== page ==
How to secure your workstation with iptables

Linux comes with a great firewall and with the help of iptables it's easy to secure a workstation.

iptables makes it possible to define chains of rules that an incoming or outgoing packet has to pass for getting dropped or accepted. If no rule applies a default policy (either drop or accept) is applied.

You can see your current iptables rules by typing (you must be root to configure iptables, so use sudo):

iptables -L

If you didn't configure anything yet the output is like:

philipp@banana:~$ sudo iptables -L
Chain INPUT (policy ACCEPT)
target     prot opt source               destination         

Chain FORWARD (policy ACCEPT)
target     prot opt source               destination         

Chain OUTPUT (policy ACCEPT)
target     prot opt source               destination

This means: no rules are specified for incoming (INPUT) and outgoing (OUTPUT) packets. Every packet is accepted, because the default policy for all chains is ACCEPT. This is not a desirable setup for a workstation or a server connected to the Internet. There are two options now: you either set the default policies to ACCEPT and define rules to selectively DROP packets or you set the default policies to DROP and selectively ACCEPT packets.

I've decided to use the second way and instead of teaching you how to write iptables rules at this point (the iptables man page is really exhaustive) I am posting the script to append the rules:

#!/bin/bash

# forget old rules
iptables -F
iptables -X
iptables -Z

# set default policy to drop
iptables -P INPUT DROP
iptables -P OUTPUT DROP
iptables -P FORWARD DROP

# allow loopback
iptables -A INPUT -i lo -j ACCEPT
iptables -A OUTPUT -o lo -j ACCEPT

# drop invalid packets
iptables -A INPUT  -m state --state INVALID -j DROP
iptables -A OUTPUT -m state --state INVALID -j DROP
iptables -A FORWARD -m state --state INVALID -j DROP

# allow established, related packets we've already seen
iptables -A INPUT -m state --state ESTABLISHED,RELATED -j ACCEPT
iptables -A OUTPUT -m state --state ESTABLISHED,RELATED -j ACCEPT

# output chain
iptables -A OUTPUT -p tcp -m tcp --dport 22 -m comment --comment "SSH" -j ACCEPT
iptables -A OUTPUT -p tcp -m tcp --dport 53 -m comment --comment "DNS-TCP" -j ACCEPT
iptables -A OUTPUT -p udp -m udp --dport 53 -m comment --comment "DNS-UDP" -j ACCEPT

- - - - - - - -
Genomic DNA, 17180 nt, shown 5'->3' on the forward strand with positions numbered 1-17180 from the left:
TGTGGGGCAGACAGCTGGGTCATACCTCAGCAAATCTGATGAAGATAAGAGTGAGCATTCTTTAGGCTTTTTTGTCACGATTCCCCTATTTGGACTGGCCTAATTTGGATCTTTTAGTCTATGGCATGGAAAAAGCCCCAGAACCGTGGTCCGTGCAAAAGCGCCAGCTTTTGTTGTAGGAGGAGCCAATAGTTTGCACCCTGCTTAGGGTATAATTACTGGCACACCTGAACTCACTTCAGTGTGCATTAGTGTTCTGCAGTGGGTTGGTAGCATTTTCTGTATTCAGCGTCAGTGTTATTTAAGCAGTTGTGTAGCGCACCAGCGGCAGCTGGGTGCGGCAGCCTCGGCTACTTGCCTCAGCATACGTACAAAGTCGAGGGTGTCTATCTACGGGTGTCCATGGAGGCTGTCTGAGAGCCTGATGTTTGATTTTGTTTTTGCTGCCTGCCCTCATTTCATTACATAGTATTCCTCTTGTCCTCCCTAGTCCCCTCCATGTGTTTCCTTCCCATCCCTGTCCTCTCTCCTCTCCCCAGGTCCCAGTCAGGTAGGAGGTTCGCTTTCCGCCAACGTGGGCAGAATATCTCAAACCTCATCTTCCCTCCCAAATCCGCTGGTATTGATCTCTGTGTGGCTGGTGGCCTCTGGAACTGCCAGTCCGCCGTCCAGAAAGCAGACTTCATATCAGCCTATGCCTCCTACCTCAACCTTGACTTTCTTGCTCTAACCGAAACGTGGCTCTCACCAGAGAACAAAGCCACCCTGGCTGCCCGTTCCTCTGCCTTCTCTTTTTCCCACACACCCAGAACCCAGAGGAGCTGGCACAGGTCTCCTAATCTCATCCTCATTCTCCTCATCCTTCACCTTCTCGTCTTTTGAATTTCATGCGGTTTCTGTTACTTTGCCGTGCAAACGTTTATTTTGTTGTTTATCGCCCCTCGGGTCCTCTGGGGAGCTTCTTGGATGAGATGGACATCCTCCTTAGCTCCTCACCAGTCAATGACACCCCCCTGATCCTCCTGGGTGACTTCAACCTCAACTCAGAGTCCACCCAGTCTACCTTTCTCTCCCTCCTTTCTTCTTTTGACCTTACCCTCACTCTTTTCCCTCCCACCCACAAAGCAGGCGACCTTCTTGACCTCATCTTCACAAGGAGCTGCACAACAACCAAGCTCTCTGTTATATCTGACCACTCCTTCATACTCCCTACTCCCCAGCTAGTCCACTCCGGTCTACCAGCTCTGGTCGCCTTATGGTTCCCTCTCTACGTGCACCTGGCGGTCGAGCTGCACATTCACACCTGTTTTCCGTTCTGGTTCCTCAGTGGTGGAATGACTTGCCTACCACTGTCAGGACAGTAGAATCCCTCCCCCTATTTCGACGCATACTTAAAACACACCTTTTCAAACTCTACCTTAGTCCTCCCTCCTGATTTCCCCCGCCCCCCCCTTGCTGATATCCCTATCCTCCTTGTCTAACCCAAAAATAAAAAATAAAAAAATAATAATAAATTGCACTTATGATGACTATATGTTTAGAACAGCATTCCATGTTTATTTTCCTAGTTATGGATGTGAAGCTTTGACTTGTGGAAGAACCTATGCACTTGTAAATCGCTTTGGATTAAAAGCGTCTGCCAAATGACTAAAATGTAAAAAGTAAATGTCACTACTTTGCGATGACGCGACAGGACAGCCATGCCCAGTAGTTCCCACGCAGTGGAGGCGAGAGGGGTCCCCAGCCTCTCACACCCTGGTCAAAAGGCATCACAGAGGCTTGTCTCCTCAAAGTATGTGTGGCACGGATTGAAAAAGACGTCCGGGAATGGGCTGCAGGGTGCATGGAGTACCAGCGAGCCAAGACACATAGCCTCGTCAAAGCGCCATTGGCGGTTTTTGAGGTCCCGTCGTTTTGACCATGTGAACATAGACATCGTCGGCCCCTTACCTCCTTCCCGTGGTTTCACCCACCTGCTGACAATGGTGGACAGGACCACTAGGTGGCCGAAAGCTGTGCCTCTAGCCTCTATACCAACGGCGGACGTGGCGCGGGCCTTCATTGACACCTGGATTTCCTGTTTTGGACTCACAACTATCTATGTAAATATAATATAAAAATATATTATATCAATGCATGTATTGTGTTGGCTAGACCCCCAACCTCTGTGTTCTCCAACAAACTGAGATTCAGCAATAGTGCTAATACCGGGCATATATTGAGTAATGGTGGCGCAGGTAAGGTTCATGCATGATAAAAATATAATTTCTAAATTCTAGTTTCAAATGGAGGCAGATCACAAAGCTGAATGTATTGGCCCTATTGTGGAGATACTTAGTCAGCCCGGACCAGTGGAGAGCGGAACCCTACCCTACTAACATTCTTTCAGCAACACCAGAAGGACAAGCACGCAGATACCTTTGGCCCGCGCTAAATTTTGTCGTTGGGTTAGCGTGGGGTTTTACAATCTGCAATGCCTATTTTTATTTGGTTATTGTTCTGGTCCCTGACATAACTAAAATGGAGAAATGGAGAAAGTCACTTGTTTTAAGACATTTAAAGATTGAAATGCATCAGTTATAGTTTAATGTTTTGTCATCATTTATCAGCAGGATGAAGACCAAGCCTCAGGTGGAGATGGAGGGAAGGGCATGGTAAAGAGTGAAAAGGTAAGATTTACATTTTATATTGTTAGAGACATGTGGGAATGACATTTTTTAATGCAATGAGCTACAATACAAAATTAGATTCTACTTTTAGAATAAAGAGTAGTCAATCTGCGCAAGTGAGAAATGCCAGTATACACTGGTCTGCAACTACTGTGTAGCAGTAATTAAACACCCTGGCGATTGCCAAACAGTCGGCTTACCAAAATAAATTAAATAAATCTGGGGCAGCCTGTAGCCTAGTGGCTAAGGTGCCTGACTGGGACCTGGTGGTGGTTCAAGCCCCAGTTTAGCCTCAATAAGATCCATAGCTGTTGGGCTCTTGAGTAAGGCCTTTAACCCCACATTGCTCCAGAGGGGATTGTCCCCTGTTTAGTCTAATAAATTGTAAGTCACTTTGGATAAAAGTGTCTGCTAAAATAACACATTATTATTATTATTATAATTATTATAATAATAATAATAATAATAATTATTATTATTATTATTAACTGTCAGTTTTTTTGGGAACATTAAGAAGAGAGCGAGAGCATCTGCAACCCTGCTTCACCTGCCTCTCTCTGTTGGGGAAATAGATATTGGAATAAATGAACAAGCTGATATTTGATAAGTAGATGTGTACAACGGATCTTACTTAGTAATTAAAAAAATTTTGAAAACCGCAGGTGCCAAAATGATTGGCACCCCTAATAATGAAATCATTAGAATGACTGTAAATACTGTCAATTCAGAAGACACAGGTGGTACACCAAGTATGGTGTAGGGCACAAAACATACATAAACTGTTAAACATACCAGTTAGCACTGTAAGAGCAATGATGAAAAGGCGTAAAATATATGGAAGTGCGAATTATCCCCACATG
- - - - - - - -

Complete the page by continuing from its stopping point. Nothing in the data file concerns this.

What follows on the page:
iptables -A OUTPUT -p udp -m udp --dport 67:68 -m comment --comment "DHCP" -j ACCEPT
iptables -A OUTPUT -p tcp -m tcp --dport 80 -m comment --comment "HTTP" -j ACCEPT
iptables -A OUTPUT -p tcp -m tcp --dport 443 -m comment --comment "HTTPS" -j ACCEPT
iptables -A OUTPUT -p tcp -m tcp --dport 465 -m comment --comment "SMTPS" -j ACCEPT
iptables -A OUTPUT -p tcp -m tcp --dport 587 -m comment --comment "SMTPS" -j ACCEPT
iptables -A OUTPUT -p tcp -m tcp --dport 993 -m comment --comment "IMAPS" -j ACCEPT
iptables -A OUTPUT -p tcp -m tcp --dport 995 -m comment --comment "POP3S" -j ACCEPT
iptables -A OUTPUT -p tcp -m tcp --dport 5222 -m comment --comment "JABBER" -j ACCEPT
iptables -A OUTPUT -p tcp -m tcp --dport 8001 -m comment --comment "IRC" -j ACCEPT
iptables -A OUTPUT -p tcp -m tcp --dport 8010 -m comment --comment "JABBER FT" -j ACCEPT

# allow icmp packets (e.g. ping...)
iptables -A INPUT -p icmp -m state --state NEW -j ACCEPT

Save the script to iptables.sh and execute it (as root). This will create the rules for the iptables chains:

bash iptables.sh 

If you type:

iptables -L -v

again you should see all the above rules.

But note that the rules get lost if you reboot, so make them persistent:

iptables-save > /etc/iptables.rules

These rules should be loaded on (network) startup. If you are in Debian or Ubuntu create a script in /etc/network/if-pre-up.d/ with the following content (I'll give it the filename iptablesload in this example):

#!/bin/sh
iptables-restore < /etc/iptables.rules
exit 0

And make it executable:

chmod +x /etc/network/if-pre-up.d/iptablesload

You are done! Writing a startup script for loading the rules is possible of course, but my advise is to look for the preferred solution of your distribution.

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